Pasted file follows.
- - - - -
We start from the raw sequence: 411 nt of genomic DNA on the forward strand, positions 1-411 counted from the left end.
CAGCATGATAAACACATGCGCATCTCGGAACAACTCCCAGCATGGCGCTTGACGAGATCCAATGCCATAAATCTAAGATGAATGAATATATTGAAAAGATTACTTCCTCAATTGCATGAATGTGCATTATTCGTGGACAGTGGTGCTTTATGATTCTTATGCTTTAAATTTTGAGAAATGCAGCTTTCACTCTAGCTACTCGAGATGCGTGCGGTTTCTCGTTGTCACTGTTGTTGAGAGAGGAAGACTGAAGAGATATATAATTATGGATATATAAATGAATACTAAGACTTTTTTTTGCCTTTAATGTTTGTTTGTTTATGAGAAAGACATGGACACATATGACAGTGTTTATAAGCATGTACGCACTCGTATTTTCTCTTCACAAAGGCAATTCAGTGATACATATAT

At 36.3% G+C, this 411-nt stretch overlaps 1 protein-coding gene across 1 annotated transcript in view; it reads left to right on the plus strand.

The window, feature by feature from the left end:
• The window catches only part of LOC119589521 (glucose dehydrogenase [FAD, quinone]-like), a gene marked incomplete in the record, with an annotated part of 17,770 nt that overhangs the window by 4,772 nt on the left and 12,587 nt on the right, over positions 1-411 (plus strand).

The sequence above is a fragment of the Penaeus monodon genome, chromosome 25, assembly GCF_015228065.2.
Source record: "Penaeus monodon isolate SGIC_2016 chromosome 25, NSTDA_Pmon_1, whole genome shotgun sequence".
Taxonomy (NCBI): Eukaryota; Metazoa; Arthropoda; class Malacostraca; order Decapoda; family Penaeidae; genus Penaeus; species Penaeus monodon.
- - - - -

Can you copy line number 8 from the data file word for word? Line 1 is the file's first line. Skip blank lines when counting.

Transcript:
Taxonomy (NCBI): Eukaryota; Metazoa; Arthropoda; class Malacostraca; order Decapoda; family Penaeidae; genus Penaeus; species Penaeus monodon.